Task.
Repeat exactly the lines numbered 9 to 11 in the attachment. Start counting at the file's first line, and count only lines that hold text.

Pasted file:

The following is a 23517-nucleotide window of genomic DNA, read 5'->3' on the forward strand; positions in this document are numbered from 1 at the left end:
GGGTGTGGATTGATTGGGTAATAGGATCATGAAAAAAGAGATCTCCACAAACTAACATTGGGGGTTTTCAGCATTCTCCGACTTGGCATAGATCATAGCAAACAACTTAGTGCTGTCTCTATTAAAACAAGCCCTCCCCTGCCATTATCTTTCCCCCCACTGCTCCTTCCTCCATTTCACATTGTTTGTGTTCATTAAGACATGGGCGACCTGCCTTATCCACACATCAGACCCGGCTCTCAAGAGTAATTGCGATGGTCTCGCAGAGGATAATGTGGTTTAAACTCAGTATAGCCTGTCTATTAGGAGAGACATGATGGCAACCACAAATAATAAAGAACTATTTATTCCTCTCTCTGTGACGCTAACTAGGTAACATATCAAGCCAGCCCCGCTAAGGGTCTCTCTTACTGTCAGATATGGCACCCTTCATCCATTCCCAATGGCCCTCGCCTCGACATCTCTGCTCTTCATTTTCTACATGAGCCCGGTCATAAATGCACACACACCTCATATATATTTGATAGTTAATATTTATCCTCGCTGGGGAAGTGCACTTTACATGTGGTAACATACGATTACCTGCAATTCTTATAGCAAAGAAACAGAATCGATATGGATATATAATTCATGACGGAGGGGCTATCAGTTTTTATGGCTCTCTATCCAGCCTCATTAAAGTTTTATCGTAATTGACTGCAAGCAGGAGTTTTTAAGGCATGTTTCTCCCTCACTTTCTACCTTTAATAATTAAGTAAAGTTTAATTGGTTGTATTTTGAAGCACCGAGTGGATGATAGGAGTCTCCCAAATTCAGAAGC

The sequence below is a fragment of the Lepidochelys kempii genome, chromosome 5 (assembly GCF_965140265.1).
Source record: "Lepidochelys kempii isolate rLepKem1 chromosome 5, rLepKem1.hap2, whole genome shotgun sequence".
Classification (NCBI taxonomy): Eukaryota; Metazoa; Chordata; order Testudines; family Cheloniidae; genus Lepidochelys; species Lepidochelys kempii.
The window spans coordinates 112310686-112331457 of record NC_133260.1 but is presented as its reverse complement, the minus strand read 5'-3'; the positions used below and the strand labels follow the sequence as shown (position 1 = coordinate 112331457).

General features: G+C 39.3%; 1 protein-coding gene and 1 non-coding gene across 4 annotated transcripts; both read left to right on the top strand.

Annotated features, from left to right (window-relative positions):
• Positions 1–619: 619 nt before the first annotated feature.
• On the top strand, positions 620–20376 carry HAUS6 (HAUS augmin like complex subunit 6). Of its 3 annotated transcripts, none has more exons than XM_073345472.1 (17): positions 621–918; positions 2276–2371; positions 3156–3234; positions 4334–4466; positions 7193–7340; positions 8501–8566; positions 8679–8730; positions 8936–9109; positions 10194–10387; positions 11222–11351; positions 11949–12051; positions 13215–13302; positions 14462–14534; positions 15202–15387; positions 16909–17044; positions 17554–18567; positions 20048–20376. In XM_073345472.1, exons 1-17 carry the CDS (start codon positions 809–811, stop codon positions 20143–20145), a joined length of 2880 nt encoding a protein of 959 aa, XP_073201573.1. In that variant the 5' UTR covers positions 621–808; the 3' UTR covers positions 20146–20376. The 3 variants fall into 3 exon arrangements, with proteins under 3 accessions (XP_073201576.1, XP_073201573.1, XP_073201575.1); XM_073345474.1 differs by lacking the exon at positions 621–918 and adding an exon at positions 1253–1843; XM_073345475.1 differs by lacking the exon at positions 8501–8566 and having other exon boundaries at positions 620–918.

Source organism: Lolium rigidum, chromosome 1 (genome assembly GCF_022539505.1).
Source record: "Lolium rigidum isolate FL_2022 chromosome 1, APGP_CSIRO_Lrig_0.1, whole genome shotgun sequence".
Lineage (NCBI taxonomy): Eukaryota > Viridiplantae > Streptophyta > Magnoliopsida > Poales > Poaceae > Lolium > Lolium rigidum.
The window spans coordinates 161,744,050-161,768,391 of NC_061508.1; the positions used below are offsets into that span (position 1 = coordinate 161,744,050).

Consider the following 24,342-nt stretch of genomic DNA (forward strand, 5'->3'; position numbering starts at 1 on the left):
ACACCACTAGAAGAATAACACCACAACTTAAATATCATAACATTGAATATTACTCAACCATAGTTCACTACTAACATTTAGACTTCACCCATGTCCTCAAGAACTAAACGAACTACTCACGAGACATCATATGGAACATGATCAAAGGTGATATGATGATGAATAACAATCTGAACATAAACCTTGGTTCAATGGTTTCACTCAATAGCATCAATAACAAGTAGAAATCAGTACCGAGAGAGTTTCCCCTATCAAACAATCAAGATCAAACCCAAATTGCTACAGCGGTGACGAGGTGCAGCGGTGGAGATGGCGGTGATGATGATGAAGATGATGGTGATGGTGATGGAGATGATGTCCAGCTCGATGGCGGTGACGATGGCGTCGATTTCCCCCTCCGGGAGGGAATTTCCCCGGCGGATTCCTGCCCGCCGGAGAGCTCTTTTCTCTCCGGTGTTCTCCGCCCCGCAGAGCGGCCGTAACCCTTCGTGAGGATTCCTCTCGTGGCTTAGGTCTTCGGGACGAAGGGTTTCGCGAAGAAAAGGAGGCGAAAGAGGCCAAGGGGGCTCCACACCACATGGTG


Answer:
• Positions 1–619: 619 nt before the first annotated feature.
• On the top strand, positions 620–20376 carry HAUS6 (HAUS augmin like complex subunit 6). Of its 3 annotated transcripts, none has more exons than XM_073345472.1 (17): positions 621–918; positions 2276–2371; positions 3156–3234; positions 4334–4466; positions 7193–7340; positions 8501–8566; positions 8679–8730; positions 8936–9109; positions 10194–10387; positions 11222–11351; positions 11949–12051; positions 13215–13302; positions 14462–14534; positions 15202–15387; positions 16909–17044; positions 17554–18567; positions 20048–20376. In XM_073345472.1, exons 1-17 carry the CDS (start codon positions 809–811, stop codon positions 20143–20145), a joined length of 2880 nt encoding a protein of 959 aa, XP_073201573.1. In that variant the 5' UTR covers positions 621–808; the 3' UTR covers positions 20146–20376. The 3 variants fall into 3 exon arrangements, with proteins under 3 accessions (XP_073201576.1, XP_073201573.1, XP_073201575.1); XM_073345474.1 differs by lacking the exon at positions 621–918 and adding an exon at positions 1253–1843; XM_073345475.1 differs by lacking the exon at positions 8501–8566 and having other exon boundaries at positions 620–918.

Source organism: Lolium rigidum, chromosome 1 (genome assembly GCF_022539505.1).